US Government Shutdown Is Mildly Bad For US Tech Market, But US Debt Default Would Be Far Worse
Economists have estimated that each week that the federal government shutdown continues will shave 0.1 to 0.2 percentage points from fourth-quarter real GDP growth. Assuming that the shutdown lasts three to four weeks, that would reduce US real GDP growth from the expected 2.5% to 2%. In a blog post, Forrester’s Andrew Bartels explains what that will mean specifically for the US tech market.
“At a time when US economy has been limping along and not generating enough new jobs to reduce US unemployment, this entirely avoidable slowdown is not something the US tech market needs. Why? Because with the US tech market growing about twice as fast as real GDP, the half percentage point slowdown in the US economy will translate to a one percentage point slowdown in US tech spending.”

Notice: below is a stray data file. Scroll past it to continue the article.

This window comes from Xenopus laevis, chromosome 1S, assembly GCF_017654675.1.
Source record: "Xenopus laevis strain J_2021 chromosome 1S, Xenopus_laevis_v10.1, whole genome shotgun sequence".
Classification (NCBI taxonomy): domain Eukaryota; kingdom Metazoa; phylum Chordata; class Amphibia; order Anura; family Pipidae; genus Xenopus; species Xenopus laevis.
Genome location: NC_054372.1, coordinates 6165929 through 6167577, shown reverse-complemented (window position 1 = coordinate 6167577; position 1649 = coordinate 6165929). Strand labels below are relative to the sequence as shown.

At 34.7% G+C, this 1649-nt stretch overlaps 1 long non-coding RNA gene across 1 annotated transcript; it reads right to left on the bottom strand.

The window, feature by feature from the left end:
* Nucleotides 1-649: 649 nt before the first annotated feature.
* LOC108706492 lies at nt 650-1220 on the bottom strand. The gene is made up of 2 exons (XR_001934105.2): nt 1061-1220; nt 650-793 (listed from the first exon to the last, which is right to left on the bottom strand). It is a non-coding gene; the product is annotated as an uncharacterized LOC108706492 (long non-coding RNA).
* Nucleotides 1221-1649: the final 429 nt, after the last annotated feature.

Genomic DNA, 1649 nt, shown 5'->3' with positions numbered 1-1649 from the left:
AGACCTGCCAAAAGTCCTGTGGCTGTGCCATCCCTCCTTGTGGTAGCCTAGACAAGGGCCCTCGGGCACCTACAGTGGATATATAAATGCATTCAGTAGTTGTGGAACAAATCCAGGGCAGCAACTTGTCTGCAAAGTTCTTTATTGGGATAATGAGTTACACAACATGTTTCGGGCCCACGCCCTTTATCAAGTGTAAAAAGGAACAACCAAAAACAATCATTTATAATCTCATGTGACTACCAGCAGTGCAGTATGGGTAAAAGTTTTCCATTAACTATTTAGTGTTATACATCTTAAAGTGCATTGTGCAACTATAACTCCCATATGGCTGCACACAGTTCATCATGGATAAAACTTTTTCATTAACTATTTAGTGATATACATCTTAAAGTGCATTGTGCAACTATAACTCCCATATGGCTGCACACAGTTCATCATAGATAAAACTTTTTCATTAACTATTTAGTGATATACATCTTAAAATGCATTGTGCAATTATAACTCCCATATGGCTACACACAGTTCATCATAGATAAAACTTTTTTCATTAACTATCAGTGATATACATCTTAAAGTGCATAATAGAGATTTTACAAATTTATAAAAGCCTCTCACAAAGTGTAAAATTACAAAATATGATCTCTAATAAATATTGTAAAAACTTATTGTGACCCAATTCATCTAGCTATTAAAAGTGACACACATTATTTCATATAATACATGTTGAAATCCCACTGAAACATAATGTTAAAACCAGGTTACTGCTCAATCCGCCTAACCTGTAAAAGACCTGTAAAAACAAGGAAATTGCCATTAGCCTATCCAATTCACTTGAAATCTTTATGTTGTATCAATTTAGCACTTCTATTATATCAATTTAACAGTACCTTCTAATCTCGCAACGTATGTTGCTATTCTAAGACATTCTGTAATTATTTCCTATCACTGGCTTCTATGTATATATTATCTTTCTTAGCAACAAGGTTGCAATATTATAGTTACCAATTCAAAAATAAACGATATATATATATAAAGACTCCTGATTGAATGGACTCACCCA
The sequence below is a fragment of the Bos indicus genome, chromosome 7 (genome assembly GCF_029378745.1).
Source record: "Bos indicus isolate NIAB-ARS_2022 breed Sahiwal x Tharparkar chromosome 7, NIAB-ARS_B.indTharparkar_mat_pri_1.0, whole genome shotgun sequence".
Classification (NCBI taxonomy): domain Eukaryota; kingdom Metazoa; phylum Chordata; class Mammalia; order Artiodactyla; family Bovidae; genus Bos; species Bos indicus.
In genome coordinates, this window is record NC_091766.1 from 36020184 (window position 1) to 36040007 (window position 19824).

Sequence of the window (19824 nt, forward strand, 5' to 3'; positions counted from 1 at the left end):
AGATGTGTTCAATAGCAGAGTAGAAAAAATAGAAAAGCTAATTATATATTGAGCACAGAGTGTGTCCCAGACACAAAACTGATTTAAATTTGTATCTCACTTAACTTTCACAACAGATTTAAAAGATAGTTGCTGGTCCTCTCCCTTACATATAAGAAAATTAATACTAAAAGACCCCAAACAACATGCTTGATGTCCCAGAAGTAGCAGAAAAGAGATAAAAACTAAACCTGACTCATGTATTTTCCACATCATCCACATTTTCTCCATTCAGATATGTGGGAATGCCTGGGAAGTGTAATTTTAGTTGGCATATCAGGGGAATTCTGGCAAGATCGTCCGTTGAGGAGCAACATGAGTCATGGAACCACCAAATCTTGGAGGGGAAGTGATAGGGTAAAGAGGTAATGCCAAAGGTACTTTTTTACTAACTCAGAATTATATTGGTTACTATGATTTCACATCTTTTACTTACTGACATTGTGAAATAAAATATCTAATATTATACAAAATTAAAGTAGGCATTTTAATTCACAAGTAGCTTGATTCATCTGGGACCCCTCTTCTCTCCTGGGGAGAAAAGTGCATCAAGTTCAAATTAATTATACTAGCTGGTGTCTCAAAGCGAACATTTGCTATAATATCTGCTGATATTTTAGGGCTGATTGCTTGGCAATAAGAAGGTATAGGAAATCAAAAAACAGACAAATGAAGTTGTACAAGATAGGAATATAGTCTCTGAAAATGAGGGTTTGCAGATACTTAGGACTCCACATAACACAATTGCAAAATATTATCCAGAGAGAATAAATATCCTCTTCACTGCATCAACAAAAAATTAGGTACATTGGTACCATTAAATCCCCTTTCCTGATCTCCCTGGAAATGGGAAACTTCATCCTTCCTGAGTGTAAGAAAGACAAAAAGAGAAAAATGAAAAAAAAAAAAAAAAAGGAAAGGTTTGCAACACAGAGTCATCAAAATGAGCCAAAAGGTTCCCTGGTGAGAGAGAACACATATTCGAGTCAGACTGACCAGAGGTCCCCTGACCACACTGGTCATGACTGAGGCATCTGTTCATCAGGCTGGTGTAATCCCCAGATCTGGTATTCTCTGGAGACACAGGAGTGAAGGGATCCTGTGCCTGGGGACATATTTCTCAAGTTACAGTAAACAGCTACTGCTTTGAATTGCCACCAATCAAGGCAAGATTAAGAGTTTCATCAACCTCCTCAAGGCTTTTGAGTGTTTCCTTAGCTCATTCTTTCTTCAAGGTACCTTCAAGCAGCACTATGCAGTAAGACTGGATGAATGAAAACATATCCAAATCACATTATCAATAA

Andrew goes on to explain that while the shutdown is mildly bad for the economy and the tech market, failure to raise the debt ceiling would be far worse. “Even if the default lasted just a few days, confidence in the US government and economy would take a hit, leading to big drops in US stock prices and to the investment portfolios and retirement savings of millions of Americans, as well as cutbacks in business investment, housing, and consumer spending,” he writes. “The US economy would almost certainly decline in Q4 2013 and Q1 2014, with potentially continued declines or at best weak growth in the rest of the year. Should this happen, US tech spending would fall in 2014, with poor prospects after that.”
Read the full blog post here.